Oct 31, 2020; Lawrence, Kansas, USA; Iowa State Cyclones quarterback Brock Purdy (15) celebrates with offensive lineman Darrell Simmons Jr. (55) after scoring during the first half against the Kansas Jayhawks at David Booth Kansas Memorial Stadium. Mandatory Credit: Denny Medley-USA TODAY Sports
Darrell Simmons always knew he was a good football player.
Trouble is, nobody else seemed to notice.
Nobody, that is, besides Iowa State’s coaches — who scouted the strong, athletic offensive lineman at a Lindenwood University showcase in the summer of 2018, then invited him to the Cyclones’ “Big Man” camp in early June.
“He pretty much dominated everybody at that camp,” Iowa State offensive line coach Jeff Myers said. “We offered him on the spot.”
Three weeks later, the 6-3, 315-pounder committed to Matt Campbell’s program. Simmons has been turning heads — and popping pads —ever since.
“I was really like a late bloomer,” Simmons said.
No one can miss his blossoming displays now, though.
Simmons stepped in to start week two of last season. Star guard Trevor Downing had suffered a season-ending injury in the season opener. Simmons slid in at right guard, hunkered down, and eventually turned himself into a second-team Freshman All-American, according to The Athletic.
“The intangibles that you saw in camp in his performance are the things that have allowed him to accelerate relatively quickly,” Myers said. “Now, he’ll be the first to tell you he struggled his first semester here. Academics were a lot. The flow of the season and being a full-time student and all of those things — he had to work through. And there were even some times last year (when) he was still learning how to be consistent and how to continue to grow every day, but ever since that guy stepped on the field last year for us against TCU, he never looked back. He’s worked really diligently since the bowl game, since January, and I think is a guy that’s gotten better every day.”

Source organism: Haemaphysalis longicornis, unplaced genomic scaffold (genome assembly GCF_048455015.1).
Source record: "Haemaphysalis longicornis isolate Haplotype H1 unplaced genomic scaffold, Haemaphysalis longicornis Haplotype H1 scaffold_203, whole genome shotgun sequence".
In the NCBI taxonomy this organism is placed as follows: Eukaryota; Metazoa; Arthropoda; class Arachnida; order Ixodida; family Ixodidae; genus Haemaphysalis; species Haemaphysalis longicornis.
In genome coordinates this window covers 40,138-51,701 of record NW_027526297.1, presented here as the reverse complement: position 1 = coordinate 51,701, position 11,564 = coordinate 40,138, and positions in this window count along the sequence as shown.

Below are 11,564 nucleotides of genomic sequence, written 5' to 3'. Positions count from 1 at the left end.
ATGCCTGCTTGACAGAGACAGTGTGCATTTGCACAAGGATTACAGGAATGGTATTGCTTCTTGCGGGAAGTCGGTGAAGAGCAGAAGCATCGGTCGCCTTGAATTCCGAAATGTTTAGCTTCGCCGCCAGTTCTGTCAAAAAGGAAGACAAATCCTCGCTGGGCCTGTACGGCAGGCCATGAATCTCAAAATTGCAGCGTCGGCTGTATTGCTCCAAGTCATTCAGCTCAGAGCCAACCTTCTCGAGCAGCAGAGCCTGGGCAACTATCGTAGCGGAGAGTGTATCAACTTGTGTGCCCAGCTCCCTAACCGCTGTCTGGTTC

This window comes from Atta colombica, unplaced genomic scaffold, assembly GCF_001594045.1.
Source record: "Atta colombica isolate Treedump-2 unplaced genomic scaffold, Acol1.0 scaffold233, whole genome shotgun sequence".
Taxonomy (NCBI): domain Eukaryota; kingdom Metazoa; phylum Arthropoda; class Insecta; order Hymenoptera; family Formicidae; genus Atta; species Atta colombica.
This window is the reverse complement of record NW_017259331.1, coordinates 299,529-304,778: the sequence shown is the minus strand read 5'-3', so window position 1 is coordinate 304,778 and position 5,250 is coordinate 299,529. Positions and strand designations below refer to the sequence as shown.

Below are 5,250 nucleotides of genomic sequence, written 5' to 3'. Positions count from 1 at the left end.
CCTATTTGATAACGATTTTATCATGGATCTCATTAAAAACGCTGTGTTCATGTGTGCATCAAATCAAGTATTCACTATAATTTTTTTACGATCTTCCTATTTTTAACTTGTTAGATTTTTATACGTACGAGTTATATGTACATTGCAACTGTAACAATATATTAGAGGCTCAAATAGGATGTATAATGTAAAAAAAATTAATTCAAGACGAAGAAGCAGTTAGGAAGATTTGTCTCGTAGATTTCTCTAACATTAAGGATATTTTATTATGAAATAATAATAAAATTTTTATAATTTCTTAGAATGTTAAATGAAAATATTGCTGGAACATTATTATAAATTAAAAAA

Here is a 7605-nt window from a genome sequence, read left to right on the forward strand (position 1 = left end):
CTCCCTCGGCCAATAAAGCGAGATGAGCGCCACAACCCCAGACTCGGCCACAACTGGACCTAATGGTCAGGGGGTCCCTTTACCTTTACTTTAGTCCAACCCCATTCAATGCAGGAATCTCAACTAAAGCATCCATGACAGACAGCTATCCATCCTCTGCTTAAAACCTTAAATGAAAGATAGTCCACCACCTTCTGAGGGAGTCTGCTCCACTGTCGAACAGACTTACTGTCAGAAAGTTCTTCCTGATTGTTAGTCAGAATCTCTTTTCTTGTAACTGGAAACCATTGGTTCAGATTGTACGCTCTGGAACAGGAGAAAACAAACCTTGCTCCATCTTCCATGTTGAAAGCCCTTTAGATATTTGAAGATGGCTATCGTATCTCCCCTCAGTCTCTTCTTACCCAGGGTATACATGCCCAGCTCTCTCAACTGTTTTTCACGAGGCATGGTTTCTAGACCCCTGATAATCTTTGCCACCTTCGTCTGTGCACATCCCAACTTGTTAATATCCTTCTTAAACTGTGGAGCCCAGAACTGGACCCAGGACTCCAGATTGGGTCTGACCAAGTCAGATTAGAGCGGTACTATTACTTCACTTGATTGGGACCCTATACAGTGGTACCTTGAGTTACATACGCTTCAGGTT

As goes Simmons, so goes the entire O-line room. And/or vice versa.
Campbell told reporters early in fall camp that 11 current Cyclones had proven themselves worthy of starting this season. So the two-deep is stacked — and then some.
“I’m really happy with where they’re at,” Myers said. “Our guys are rolling. We’re playing really physical. We’re doing a great job communicating. We’re getting people moved up off the ball and opening some holes for our running backs. But it’s gonna be a challenging week this week. I’m gonna move some guys around, change some things up, put them in a little bit of adversity and watch them respond. But for where we’re at today? Very pleased.”
Simmons, Myers said, possesses “some of the best feet” he’s ever seen. That’s obviously key for any spot on the line, but especially at guard.
“He’s very quick,” Myers said. “He’s very twitchy and has the ability to play with power. Everyone makes fun of him because he’s a little on the shorter side, but Darrell’s got a 6-8 wing(span). He’s got long arms, he’s got big levers, and I think that’s what allows him to play with almost like a natural leverage. (That’s) what I joke with him about all the time. Yeah, you’re going against (defensive lineman) Enyi (Uwazurike), who’s 6-7, right? You think it’s a disadvantage but your arms are just as long and you’re naturally underneath his helmet. But his quickness, his foot speed and he’s got really powerful hands. You combine those things together, it’s a pretty dynamic setup.”
Simmons just needed a chance. He knew it would come eventually. It just happened to come earlier because of Downing’s injury.
“My mentality was just stay ready at all times because I have faith in my ability,” Simmons said. “I knew that if I got thrown in there I would be at least somewhat ready to play.”
He proved to be much more than that — as did fellow right-sider Jake Remsburg, who started to shine last season at right tackle after Joey Ramos sustained an injury.
Both were part of ISU’s Class of 2019 and have challenged each other to get better each day, week, possession and game.
“Me and him are good buddies,” Remsburg said. “We always find ourselves sitting next to each other in our team meetings for the past (two-plus) years, which is just awesome. We goof around with each other, but it’s been really good. We push each other. Last year we really pushed each other. I kind of feel if one (of us) had a good play, then the other guy would have a great play right after that.”
Good leads to great. Work makes play fun. And the level of good-on-good competition? Yeah, everybody notices that.
“It’s always somebody pushing somebody,” Simmons said.